Note: This is a post I wrote in April, 2011. I had been away from tax work for two years and found that things had changed in the interim.
Tax policy may not be everyone's favorite topic. I'd rather talk merino and Magic Loop and the best way to pill a cat, but right now I am thinking about tax policy, and that is what you get.
I work on tax returns for what are euphemistically called "high net worth individuals",
which is another way of saying "rich people". This means I am highly conversant with 1040s and the accompanying forms and schedules that are common among the rich. I can read a broker's year-end summary with aplomb, I know what goes where on a K-1, I have a passing knowledge of at-risk calculations, I rock the foreign tax credit and the haircut on dividend income from foreign mutual funds, and I used to be the recognized expert in our office on making the tax software do kiddie tax right. (We use different software now.) Rich people also tend to invest in a lot of partnerships of one kind or another and to set up trusts or some such for their kids and grandkids.
It is that last item that I want to talk about here.
Tax law has created an ever-growing and astonishisng number of vehicles for avoiding or minimizing taxes. Forget about tex benefits for the middle class. Tax law in the past 10 or 20 years has been all about the rich. A couple of well-established deduction-reducers that applied only to those whose income was north of $150,000 or so went away since 2009, the last year I did taxes. Every time I see a high-income person's itemized deductions and exemptions being subtracted 100% from their income I grit my teeth; they used to be scaled back the higher one's income was. No more.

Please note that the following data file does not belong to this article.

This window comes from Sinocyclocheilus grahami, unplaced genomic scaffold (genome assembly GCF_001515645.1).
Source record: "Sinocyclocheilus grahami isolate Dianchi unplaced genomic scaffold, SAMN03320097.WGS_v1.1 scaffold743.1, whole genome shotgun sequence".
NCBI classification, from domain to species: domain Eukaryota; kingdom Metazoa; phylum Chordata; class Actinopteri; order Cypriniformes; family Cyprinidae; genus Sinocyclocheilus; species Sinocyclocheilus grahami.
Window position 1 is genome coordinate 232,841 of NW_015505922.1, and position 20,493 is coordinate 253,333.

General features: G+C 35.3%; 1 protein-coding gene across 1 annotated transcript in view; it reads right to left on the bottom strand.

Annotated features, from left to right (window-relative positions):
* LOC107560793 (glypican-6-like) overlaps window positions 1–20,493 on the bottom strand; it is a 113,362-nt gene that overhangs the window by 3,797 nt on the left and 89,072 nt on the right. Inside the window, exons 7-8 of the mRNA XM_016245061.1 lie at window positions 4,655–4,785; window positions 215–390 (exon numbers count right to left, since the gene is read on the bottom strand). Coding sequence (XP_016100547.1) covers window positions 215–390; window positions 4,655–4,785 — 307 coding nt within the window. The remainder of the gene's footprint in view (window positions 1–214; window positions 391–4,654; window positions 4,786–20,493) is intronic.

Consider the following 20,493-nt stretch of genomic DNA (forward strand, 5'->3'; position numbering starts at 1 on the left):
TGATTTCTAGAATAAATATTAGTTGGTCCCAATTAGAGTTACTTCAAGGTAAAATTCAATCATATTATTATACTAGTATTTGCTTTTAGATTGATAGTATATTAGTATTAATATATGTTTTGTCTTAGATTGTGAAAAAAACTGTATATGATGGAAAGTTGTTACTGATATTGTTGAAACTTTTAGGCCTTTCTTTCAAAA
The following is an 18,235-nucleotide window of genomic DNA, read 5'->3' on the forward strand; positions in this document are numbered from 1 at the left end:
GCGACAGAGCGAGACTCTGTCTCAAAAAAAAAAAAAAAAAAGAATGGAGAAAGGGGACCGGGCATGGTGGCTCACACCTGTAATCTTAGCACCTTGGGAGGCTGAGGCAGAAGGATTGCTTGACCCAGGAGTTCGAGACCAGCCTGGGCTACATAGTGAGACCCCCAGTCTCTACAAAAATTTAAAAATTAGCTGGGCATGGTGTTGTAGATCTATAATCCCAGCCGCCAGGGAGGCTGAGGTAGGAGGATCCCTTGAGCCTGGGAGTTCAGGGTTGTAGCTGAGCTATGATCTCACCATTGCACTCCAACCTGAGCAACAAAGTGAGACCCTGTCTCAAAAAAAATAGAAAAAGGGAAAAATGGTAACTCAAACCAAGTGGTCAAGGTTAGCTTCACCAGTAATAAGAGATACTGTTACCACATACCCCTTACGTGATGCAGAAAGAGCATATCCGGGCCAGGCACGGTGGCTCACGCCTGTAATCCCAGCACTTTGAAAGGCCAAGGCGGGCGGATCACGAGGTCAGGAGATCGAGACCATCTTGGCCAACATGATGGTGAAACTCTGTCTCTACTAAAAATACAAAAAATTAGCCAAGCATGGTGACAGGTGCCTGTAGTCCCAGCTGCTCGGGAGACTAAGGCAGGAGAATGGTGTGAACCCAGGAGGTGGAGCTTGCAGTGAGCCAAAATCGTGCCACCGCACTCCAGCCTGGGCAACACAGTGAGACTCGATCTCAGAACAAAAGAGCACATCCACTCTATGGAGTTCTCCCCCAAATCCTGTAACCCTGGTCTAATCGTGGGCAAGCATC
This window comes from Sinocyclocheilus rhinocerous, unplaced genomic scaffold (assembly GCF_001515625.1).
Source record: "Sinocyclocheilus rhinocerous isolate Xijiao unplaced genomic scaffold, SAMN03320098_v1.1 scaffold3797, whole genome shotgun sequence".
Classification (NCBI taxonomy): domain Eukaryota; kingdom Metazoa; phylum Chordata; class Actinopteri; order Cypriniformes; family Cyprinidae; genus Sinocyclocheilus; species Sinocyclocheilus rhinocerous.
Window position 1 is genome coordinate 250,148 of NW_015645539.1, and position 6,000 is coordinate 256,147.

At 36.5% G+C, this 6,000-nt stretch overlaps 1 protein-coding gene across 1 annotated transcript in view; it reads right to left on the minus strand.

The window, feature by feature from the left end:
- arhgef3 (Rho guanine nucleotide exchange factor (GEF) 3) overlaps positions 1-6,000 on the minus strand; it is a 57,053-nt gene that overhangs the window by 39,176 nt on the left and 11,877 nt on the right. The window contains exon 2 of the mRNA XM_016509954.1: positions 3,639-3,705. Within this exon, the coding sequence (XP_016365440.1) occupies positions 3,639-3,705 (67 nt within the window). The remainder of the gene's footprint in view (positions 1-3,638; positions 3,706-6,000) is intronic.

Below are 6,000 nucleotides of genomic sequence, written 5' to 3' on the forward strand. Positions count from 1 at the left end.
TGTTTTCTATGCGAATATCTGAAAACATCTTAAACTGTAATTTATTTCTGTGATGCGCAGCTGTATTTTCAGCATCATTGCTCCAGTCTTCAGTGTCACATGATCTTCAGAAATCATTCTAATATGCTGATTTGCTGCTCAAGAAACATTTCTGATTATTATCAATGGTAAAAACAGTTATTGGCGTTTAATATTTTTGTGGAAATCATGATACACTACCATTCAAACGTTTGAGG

What I see this year are trusts — GRATs, GRITS, GSTs, CLUTs. CRTs. The "T" in each one stands for "'trust". There are grantor trusts and grantor retained annuity trusts and on and on ad nauseum.
Of the 37 tax returns I have worked on this year, 25 — over 70% — have been trusts.
And every single solitary one of them was created for the sole purpose of avoiding or reducing inheritance taxes.
If the rest of this post makes your eyes glaze over — and I cannot think of a single
reason why it wouldn't if you are not a tax accountant or attorney — remember that one statistic. Over 70% of the tax returns I did this year were for entities that were created solely for tax avoidance or elimination.
The rich pay their attorneys and accountants thousands — and tens of thousands — of dollars rather than pay taxes.
Do the attorneys and accountants create anything? Do they improve the quality of life in America? How is their labor adding to our national (or world-wide) well-being?
They do not. Their work is depleting it, in fact, because the dollars these people do not pay in taxes are therefore not available to fund schools, roads, national parks, the national debt, WIC, Head Start, public broadcasting, or anything else.
Grrrr. Maybe it is just because I am tired, or because Wisconsin is in the midst of an aggressibvel attack on unions and the middle class (Ed. note: remember, this was April, 2011), or because I am a born whiner, but right now I am fully disgusted with America.
Which is not to say I'll give up this job. It pays handsomely (some of those thousands that the rich pay their accountants trickles down to me) and, ethics aside, it is fun. I like to work with numbers and computers.
And I pay my own taxes more-or-less gladly.